17. In the early 1990s the Inns of Court School of Law (owned and operated by the Council of Legal Education for the provision of the BVC) had a monopoly for the provision of the BVC, which could only be done full time. As a result of the intervention of the Office of Fair Trading, the Inns of Court School of Law lost its monopoly. The BVC is now provided both on a full time and a part-time basis by a number of course providers, including private schools, the College of Law and universities. The Council of Legal Education (a branch of the General Council of the Bar of England and Wales) is responsible for the course content and accrediting the course providers.

    18. In the American states that I am aware of, there is no equivalent of our law school. Upon graduating from university, a prospective lawyer will sit the bar examination of the state that he wishes to practise in. It is a matter for him how he prepares for the bar exam. Some prepare the examinations on their own. However, many attend courses provided by private course providers. It is the State Bar that is responsible for devising the curriculum, setting the bar examination and marking it.

    19. I am of the view that the perennial problem of waiting for a long time in order to gain admission into the Nigerian Law School can be solved by our adopting the American system. It should give people access to the legal profession without sacrificing standards.

    20. The Council of Legal Education (on behalf of the Bar Council) should be responsible for: 

    (a) accrediting universities that provide the LLB courses for the academic stage of training; 

    (b) issuing students certificates of eligibility to undertake the bar examination. The certificate will be issued after the vetting of the student’s academic qualifications (LLB) and character; 

    (c) preparing the curriculum (course content) for the bar examination; 

    (d) setting questions for the bar examination; 

    (e) conducting and invigilating the bar examination; and (f) marking and grading the bar examination.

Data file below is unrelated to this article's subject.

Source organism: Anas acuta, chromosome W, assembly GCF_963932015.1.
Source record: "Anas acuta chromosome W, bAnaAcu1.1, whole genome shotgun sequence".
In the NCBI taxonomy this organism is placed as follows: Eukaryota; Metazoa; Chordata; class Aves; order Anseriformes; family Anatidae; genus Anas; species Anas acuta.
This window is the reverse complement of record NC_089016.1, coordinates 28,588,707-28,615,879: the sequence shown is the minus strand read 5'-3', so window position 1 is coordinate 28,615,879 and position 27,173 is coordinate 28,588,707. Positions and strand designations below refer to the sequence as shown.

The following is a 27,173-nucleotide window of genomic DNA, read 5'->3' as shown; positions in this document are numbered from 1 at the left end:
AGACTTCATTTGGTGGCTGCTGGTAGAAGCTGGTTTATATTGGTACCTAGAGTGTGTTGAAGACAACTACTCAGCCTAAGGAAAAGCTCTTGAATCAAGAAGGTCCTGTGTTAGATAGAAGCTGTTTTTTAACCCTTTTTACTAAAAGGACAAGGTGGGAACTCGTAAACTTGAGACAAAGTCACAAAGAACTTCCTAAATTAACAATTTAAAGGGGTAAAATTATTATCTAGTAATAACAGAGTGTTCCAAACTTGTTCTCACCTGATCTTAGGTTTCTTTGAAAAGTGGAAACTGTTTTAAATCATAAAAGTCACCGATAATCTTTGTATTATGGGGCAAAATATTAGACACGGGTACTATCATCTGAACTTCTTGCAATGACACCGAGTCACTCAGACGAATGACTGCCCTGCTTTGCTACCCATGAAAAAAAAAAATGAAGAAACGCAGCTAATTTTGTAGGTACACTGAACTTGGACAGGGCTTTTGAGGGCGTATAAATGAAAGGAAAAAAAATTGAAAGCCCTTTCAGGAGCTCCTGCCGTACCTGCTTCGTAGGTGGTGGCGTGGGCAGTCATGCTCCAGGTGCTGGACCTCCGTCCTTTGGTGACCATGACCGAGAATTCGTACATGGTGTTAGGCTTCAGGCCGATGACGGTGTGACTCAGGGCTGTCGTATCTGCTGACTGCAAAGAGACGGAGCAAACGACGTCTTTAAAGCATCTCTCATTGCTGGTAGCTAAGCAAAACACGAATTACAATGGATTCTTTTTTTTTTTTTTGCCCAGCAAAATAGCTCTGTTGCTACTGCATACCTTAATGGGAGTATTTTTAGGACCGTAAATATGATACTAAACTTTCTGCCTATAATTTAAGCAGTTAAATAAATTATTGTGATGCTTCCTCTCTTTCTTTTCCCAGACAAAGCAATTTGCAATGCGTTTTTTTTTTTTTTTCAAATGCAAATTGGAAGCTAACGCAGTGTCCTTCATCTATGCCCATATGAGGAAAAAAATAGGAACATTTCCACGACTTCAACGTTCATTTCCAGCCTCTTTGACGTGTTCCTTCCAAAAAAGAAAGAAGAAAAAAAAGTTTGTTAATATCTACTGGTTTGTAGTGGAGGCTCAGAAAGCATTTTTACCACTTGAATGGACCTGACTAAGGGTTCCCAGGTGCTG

21. The following subjects should be the core subjects for the bar examination: 

    (a) Evidence; 

    (b) criminal procedure; 

    (c) civil procedure (including ADR); 

    (d) legal drafting, conveyancing and probate; 

    (e) company law and commercial practice (the incorporation of companies, etc); 

    (f) Professional ethics, solicitor’s accounts, law office management and anti-money laundering regulations.

    22. Universities and private institutions should be allowed to provide the bar course. These schools will invariably only admit those who have obtained a certificate of eligibility from the Council of Legal Education. The sole function of these schools will be to teach students the curriculum provided by the Council of Legal Education. They will have nothing to do with the setting, conducting and marking the examinations. The Council of Legal Education can still retain the Nigerian Law School for those who cannot afford to undertake the course privately.

    23. The different law providers should be given flexibility on how they teach the course and in the number and type of extra subjects that they want to teach their students. The reputation of a course provider will depend on how well its students pass the bar examinations. Thus a course provider might want to enhance its reputation and attract more students by teaching courses that are outside the curriculum (like advocacy, etc).

    24. The Council of Legal Education can accredit the course providers. However in my view, the reputation of any course provider will depend on how well its students do in the bar examinations conducted by the Council of Legal Education. 

    Clinical or practical training, law firm attachment for students and pupillage

    25. Whilst it is desirable for law students to undertake intensive practical vocational training and undertake a period of pupillage, I am of the view that we do not have the resources and infrastructure to provide these forms of training. Furthermore, experience in England has shown that the present requirement of compulsory articles for would-be solicitors and pupillage for barristers can lead to a distortion in the market and an unjust impediment to entry into the profession.

    26. The provision of a minimum wage for pupil barristers and trainee solicitors has led to a reduction in the number of pupillages at the Bar and training contracts in solicitors’ firms. I have met many talented barristers who have been unable to pursue a career at the English Bar because they were unable to secure a pupillage. Some have requalified as solicitors and some have gone into other professions.

    27. Because of the shortage of places to do articles, it is not uncommon for those lucky enough to find places in solicitors’ firms to be exploited.

    28. In recent times the monitoring of pupillage and training by the Bar Council and Law Society has become rigorous. Pupil masters are given a checklist to complete and some pupil masters have been disciplined by the Bar Council for not training their pupils properly. Despite these efforts to monitor training, some people go through pupillage and articles without acquiring the practical skills that are needed for legal practice.